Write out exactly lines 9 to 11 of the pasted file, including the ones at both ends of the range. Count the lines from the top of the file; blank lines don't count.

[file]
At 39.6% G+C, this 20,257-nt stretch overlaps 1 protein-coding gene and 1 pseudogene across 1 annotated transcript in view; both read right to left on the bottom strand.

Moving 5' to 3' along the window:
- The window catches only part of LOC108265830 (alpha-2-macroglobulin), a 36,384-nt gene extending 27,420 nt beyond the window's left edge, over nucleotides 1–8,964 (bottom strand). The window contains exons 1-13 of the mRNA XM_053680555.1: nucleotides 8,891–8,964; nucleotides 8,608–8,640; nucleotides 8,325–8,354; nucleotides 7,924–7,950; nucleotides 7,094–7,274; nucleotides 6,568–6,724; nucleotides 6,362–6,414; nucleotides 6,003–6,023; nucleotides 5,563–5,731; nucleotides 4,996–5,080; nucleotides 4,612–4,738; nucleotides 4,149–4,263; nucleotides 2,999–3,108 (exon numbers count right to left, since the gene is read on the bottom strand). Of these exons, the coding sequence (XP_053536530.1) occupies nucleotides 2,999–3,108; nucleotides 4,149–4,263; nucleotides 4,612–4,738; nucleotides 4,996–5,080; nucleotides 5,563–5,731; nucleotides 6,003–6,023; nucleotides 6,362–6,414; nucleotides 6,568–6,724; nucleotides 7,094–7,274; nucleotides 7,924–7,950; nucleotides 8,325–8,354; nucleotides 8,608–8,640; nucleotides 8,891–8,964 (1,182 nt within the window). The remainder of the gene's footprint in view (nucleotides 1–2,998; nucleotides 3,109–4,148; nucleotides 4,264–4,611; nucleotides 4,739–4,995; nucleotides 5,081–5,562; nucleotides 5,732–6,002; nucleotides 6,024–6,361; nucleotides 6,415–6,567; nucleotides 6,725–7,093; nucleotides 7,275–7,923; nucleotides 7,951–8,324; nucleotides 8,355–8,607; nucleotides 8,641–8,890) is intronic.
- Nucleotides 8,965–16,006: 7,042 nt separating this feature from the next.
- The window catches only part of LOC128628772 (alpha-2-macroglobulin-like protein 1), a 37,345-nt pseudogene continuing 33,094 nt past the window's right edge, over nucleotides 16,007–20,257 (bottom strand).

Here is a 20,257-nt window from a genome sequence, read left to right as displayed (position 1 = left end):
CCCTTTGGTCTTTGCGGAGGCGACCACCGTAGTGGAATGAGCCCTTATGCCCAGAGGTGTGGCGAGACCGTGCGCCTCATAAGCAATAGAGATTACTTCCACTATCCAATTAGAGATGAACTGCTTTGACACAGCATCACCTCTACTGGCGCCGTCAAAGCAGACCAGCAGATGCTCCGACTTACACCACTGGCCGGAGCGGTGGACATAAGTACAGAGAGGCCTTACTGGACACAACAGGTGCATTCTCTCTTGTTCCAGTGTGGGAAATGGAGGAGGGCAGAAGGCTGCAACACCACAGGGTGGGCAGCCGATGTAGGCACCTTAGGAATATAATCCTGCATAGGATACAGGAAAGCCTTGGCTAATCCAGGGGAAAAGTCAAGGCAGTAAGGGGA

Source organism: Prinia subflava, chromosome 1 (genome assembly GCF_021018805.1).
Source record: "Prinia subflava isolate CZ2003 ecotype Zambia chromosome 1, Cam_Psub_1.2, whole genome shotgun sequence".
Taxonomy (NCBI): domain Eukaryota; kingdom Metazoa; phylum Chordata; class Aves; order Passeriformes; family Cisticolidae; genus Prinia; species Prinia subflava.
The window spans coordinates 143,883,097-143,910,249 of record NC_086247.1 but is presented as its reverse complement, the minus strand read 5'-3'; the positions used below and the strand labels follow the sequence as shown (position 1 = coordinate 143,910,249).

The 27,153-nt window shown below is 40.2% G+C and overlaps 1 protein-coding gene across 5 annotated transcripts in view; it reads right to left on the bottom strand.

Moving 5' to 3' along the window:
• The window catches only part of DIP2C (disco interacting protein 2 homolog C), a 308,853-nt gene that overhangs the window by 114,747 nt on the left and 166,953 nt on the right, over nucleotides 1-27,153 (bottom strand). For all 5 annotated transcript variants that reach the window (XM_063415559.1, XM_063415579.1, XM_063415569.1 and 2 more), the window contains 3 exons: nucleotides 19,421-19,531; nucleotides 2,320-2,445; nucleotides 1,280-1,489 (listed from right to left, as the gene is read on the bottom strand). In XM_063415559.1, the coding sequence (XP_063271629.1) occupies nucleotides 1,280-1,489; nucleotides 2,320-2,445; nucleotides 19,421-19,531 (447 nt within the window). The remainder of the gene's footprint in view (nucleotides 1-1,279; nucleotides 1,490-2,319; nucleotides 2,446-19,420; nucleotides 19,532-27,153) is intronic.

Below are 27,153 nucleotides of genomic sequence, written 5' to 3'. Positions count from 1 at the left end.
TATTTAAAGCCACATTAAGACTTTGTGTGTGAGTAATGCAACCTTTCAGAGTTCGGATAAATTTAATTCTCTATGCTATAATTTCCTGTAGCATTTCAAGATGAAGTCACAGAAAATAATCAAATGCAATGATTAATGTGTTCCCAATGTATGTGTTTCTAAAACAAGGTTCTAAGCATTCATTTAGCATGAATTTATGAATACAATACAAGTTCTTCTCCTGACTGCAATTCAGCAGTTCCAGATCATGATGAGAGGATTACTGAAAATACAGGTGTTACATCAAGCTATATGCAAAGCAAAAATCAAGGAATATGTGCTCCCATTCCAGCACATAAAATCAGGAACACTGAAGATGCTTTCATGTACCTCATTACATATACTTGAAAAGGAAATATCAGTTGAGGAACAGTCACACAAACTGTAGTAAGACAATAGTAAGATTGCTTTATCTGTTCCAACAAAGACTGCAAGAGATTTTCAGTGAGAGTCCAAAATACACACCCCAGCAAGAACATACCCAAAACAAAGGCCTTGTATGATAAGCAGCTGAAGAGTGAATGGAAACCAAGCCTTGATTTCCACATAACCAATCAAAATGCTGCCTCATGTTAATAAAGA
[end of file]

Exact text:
Source record: "Prinia subflava isolate CZ2003 ecotype Zambia chromosome 1, Cam_Psub_1.2, whole genome shotgun sequence".
Taxonomy (NCBI): domain Eukaryota; kingdom Metazoa; phylum Chordata; class Aves; order Passeriformes; family Cisticolidae; genus Prinia; species Prinia subflava.
The window spans coordinates 143,883,097-143,910,249 of record NC_086247.1 but is presented as its reverse complement, the minus strand read 5'-3'; the positions used below and the strand labels follow the sequence as shown (position 1 = coordinate 143,910,249).